Max Protetch Gallery is pleased to announce an exhibition of new work by Eli Levenstein. The exhibition will take place in the gallery's Project Space, and will be on view from July 1 through July 30. This, Levenstein's first New York solo exhibition, will feature a chandelier that is at once an object, an environment, and a critical reassessment of the ways in which qualifying terms like 'art', 'design', and 'utility' are used.
By creating furniture that also radically re-evaluates utility, Levenstein is able to expand the conceptual reach of functional objects, incorporating what might be understood as purely aesthetic gestures into their very reason for being. For instance, the chandelier, whose light bulbs are connected via wiring painted with industrial insulating paint, becomes a three-dimensional drawing in space. The wiring, then, serves not only its practical purpose of supplying the bulbs with power, but also as a kind of abstract rendering of what wiring looks like when it interacts with architecture. It serves both a mimetic and a utilitarian function.
Historically and philosophically, this crossing of genres at a genetic level recalls both an ancient sense of craftsmanship as well as more modern interpretations of a guild-like mentality, such as those exemplified by the Bauhaus and the proponents of Art Nouveau; as well as more contemporary figures like Scott Burton. However, in Levenstein's case, one also finds the unlikely influence of seemingly contradictory trends in 20th century artistic practice like Abstract Expressionism or Arte Povera. The latter can most clearly be seen in the artist's choice of materials and the way in which the work is finished. In the piece on view, the dimmer switch mechanism has been built into a standalone cardboard form that can easily be regarded as a separate sculptural object.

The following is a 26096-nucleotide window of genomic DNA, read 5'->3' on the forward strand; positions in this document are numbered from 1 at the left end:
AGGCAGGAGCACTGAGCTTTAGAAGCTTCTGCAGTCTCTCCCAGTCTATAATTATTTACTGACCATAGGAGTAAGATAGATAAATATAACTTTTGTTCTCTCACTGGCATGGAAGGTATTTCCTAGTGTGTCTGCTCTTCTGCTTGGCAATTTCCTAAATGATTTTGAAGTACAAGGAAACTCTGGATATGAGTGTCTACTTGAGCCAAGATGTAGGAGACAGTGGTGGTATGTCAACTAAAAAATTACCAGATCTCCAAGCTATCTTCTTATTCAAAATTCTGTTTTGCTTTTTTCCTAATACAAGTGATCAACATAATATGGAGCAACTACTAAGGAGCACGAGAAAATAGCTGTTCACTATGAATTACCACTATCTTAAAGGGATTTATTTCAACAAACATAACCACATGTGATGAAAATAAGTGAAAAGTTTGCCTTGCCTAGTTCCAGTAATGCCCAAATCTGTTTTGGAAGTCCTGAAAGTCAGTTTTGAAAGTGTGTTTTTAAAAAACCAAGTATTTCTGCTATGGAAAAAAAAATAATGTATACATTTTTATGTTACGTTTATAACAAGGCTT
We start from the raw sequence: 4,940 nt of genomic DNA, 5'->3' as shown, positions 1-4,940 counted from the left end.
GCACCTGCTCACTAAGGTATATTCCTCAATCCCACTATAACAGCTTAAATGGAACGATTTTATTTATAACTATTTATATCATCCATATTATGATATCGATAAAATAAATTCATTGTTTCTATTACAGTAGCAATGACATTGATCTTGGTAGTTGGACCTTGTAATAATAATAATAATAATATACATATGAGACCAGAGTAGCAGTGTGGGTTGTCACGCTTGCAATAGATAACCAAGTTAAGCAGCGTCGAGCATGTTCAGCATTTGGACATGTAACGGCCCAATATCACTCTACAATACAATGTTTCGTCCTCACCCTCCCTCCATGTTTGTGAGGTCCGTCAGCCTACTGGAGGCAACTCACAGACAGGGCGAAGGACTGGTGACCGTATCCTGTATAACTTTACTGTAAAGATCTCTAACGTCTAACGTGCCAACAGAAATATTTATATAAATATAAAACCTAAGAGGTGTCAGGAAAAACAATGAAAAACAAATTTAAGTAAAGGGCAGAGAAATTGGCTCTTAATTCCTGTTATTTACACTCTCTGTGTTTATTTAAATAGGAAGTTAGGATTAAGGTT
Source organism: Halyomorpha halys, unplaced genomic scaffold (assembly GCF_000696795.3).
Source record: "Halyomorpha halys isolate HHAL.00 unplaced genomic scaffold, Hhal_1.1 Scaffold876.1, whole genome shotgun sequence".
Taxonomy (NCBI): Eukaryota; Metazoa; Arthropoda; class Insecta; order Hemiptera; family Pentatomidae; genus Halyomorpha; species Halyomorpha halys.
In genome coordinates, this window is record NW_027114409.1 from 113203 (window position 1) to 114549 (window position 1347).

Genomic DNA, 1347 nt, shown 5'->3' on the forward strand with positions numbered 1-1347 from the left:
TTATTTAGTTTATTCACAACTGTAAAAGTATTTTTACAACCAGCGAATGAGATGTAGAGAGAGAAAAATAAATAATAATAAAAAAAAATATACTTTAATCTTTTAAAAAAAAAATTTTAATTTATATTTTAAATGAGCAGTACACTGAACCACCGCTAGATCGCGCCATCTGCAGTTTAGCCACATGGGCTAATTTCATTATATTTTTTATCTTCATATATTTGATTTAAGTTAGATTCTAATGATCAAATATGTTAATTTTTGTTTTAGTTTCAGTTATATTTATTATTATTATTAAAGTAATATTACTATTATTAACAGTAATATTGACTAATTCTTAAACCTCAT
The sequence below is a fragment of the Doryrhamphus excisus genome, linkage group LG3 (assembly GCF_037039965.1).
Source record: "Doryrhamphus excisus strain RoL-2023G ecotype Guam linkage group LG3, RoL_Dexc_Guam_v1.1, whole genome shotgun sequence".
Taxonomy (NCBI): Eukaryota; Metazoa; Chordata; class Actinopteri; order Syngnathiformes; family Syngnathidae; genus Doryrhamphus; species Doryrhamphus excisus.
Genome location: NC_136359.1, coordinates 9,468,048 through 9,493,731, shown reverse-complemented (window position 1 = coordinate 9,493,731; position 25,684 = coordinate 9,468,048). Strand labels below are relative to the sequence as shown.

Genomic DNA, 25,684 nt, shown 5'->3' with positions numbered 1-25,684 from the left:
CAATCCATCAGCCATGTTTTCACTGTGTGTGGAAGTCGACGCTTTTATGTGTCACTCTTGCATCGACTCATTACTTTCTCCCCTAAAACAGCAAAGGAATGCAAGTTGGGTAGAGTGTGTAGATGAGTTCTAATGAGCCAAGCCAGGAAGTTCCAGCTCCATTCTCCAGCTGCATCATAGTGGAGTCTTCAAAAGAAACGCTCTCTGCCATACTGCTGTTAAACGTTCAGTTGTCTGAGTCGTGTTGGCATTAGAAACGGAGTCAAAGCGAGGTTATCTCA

Putting materials to unexpected uses is one of the trademarks of Levenstein's work and it exemplifies the fluidity with which he moves through different techniques and disciplines. In some cases, as with the industrial paint with which he covers the wiring for the chandelier, the material is used for its intended purpose as well as a new (in this case decorative) one. Another layer of reference is added by the fact that the wiring seems to have been woven to create a viscerally sculptural effect. Here, in the gestures of a maker of furniture, the activities of the electrician, the tailor, the carpenter and the sculptor coalesce, resulting in a portrait, an index, of the ways in which a body can interact with the material universe.
Eli Levenstein's work is currently on view at MASS MoCA, where he designed a reading room in conjunction with Material World: Sculpture to Environment, an exhibition that runs through February 27, 2011. He has worked in numerous furniture and architecture studios, has been commissioned to create objects and environments for a diverse range of cultural and commercial contexts, and in 2009 received an MFA in Furniture Design from the Rhode Island School of Design. He lives and works in New York.